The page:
fbpx

Scholer: Crapo’s housing affordability proposal is good for Idaho

GUEST OPINION

Affordable homes are essential for a thriving Idaho. Yet many Idaho families are finding it harder to obtain an affordable home as growth in rent prices outpace growth in paychecks and folks continue to move to our state. Idaho U.S. Senator Mike Crapo understands that Congress can help make sure that affordable homes are available to more families in our state.

Last month, Senator Crapo released an outline for legislation that would help states like Idaho tackle what is arguably the fastest growing problem we face today: a rapidly tightening rental market combined with a lack of affordable units being built. Senator Crapo’s proposal to increase access to affordable homes acknowledges the magnitude of the affordability crisis here and across the country and proposes good solutions. Policymakers would do well to follow his lead.

Idaho faces a nearly 30,000-unit shortage in affordable and available rental units for renters of modest means. In over 80 percent of Idaho’s counties, the average renter’s wages aren’t enough to afford a two-bedroom rental. Further, only one out of the top five most common Idaho occupations pay wages that support an affordable rental home. In particular, Idahoans with disabilities, seniors living on fixed incomes, and families with children are facing increased barriers to finding affordable places to live.

Senator Crapo’s outline draws from similar legislation he championed in 2014 to address this crisis. That bill would have appropriated $3.5 billion annually to the National Housing Trust Fund (NHTF). The NHTF is a proven solution that exists to establish public-private partnerships that build, expand and rehabilitate affordable units for rent. The $3.5 billion would be an increase of nearly 13 times what is currently appropriated to the fund, drastically improving the ability for states like Idaho to build affordable homes. The previous bill, which garnered broad bipartisan support, also proposed reforming public housing finance enterprises such as Fannie Mae and Freddie Mack.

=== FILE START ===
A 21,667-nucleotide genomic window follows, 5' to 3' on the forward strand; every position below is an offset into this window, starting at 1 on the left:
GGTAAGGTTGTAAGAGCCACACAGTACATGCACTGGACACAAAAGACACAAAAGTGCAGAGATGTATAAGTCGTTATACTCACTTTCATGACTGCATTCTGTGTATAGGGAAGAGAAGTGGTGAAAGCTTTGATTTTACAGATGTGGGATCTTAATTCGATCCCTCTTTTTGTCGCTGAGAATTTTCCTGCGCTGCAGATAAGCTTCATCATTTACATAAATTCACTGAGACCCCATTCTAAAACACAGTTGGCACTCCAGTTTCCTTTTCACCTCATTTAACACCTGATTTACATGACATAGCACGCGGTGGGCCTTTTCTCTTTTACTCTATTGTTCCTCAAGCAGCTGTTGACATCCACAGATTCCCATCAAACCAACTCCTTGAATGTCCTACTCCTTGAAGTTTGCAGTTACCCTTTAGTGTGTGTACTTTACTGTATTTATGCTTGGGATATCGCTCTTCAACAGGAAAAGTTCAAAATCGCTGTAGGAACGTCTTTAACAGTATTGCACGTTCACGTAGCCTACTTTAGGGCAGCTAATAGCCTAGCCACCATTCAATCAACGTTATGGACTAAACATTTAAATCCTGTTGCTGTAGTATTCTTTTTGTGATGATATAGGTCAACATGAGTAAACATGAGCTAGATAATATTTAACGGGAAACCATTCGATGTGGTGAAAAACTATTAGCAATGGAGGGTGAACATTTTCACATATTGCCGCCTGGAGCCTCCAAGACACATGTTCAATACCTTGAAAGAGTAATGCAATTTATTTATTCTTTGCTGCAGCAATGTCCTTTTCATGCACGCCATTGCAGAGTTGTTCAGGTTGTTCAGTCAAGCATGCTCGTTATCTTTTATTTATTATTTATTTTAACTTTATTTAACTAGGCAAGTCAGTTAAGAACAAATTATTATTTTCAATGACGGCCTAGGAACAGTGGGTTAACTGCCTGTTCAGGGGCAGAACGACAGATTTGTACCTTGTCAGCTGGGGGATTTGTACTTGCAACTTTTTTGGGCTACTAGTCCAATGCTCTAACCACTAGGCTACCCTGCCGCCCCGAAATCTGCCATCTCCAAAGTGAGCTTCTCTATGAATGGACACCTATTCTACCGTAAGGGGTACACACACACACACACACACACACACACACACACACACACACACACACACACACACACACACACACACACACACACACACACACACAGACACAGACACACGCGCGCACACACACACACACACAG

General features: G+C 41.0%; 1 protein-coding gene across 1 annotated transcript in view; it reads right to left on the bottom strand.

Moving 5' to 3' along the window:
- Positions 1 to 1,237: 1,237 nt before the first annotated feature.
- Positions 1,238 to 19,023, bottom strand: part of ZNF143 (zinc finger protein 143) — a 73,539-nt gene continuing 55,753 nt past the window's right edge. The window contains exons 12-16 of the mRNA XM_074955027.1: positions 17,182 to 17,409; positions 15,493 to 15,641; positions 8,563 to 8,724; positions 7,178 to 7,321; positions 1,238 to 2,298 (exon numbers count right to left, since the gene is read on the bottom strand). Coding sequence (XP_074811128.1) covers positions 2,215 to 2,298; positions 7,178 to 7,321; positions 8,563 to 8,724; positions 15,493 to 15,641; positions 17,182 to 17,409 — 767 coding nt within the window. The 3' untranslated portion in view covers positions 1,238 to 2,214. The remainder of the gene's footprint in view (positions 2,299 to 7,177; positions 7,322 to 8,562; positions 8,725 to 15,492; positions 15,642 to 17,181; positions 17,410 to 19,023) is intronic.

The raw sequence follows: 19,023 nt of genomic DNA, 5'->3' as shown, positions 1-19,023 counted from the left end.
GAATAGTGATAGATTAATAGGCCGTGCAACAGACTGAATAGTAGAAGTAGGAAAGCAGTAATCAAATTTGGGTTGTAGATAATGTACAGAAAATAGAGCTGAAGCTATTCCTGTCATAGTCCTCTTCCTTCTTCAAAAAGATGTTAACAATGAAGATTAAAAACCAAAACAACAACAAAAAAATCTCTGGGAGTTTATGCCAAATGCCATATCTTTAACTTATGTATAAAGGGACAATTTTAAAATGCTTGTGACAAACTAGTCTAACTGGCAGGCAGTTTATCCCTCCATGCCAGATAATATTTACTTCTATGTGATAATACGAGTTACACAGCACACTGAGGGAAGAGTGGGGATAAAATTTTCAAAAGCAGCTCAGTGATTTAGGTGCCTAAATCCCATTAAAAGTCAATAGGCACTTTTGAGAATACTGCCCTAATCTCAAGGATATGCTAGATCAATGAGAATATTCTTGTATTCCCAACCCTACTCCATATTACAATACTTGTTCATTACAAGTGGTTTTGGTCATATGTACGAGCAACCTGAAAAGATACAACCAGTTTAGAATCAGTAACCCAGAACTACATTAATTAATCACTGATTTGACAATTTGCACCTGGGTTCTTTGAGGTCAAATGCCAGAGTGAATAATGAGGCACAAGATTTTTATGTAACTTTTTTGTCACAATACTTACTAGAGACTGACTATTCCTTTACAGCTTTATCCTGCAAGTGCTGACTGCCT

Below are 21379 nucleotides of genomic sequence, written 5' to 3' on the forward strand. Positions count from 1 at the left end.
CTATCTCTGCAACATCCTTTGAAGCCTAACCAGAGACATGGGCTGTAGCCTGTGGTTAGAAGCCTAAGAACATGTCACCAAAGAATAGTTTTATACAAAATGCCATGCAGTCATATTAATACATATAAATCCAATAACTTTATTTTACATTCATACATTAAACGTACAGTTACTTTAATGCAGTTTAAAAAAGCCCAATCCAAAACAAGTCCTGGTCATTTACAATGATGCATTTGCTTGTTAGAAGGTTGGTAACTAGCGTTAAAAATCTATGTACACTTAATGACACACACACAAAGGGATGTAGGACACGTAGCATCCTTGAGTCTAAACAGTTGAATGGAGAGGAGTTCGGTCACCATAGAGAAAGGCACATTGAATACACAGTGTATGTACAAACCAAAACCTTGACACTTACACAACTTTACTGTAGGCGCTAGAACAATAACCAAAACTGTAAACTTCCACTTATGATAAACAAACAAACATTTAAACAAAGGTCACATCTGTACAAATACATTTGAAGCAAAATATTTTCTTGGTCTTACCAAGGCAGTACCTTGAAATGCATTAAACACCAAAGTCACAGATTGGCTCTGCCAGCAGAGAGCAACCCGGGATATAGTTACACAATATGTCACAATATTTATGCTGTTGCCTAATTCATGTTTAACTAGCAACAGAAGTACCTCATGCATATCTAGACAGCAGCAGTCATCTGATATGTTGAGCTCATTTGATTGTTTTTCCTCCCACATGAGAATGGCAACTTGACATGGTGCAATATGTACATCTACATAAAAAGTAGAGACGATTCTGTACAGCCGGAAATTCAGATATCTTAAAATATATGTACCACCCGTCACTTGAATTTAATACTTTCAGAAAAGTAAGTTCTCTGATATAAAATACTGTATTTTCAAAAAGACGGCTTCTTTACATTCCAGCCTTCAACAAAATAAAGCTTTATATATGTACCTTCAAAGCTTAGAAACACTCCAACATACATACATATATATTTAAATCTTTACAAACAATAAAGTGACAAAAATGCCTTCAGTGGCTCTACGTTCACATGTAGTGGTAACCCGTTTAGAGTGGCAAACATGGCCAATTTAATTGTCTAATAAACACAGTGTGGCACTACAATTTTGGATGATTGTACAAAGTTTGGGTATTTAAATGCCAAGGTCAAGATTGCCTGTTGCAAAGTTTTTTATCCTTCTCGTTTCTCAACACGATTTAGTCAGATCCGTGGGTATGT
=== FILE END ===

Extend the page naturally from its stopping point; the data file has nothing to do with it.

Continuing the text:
[Gov. Little: first-time homebuyers’ credit could help affordability issue]

Senator Crapo consistently demonstrates leadership on issues related to housing affordability and increasing resources for Idaho renters. Last year, he sponsored a bill that included provisions permanently protecting tenants against foreclosure of their rental homes and also expanded the Family Self-Sufficiency program. The recently released outline continues the important work he first introduced in 2014 and establishes a meaningful starting point in addressing the challenge of ensuring access to affordable homes.

We know what the stakes are when homes are beyond reach for working families. The unaffordability of homes has contributed to the 64 percent spike in homelessness among schoolchildren.

The proposal should be met with broad support from all parts of Idaho’s economy – including healthcare, education and economic development – especially as new research strongly links affordable homes to positive outcomes for each of those sectors. Idaho’s long-term economic vitality depends in large part on our ability to ensure every Idahoan has an affordable place to live, and the success of Senator Crapo’s proposal is instrumental to making that a reality.

You power BoiseDev.

We need your help – a membership makes these stories possible (and gets you a great daily newsletter). Sign up today

Josh Scholer
Josh Scholer is a Policy Specialist with a focus on housing affordability at Idaho Voices for Children. Prior to being at Idaho Voices for Children, Josh lobbied on behalf of students at Boise State.

ACHD says it will fight new CCDC areas: says they are ‘gerrymandered,’ illegal

The president of the Ada County Highway District sent a strongly-worded, lengthy letter to the chairman of the Capital City Development Corporation...

Bird bump: Scooter company raises ride rates in Boise

With summer on the way, Bird, the escooter company, increased its ride rates in Boise. Rides now cost $0.31...

Boise’s Carnegie Library gets new owner, purpose

The Carnegie Library on Washington St. is one of Boise's oldest - and grandest - building. Now, after an abandoned plan...

Big business: Boise’s Albertsons, Micron increase ranking on annual Fortune list

Fortune Magazine is out with its latest list of the top 500 businesses in the US, ranked by revenues. Two Idaho...

‘One of the largest deals ever:’ New firm buys big portfolio of valley buildings and land

BoiseDev FIRST members got this story before the general public. Sign up today to get our scoops in your inbox.

Solutions sought after project to cleanup Downtown alley moves grease & trash juice onto sidewalk

A new location for some of Downtown Boise's trash is making for a sticky and smelly situation along Bannock St.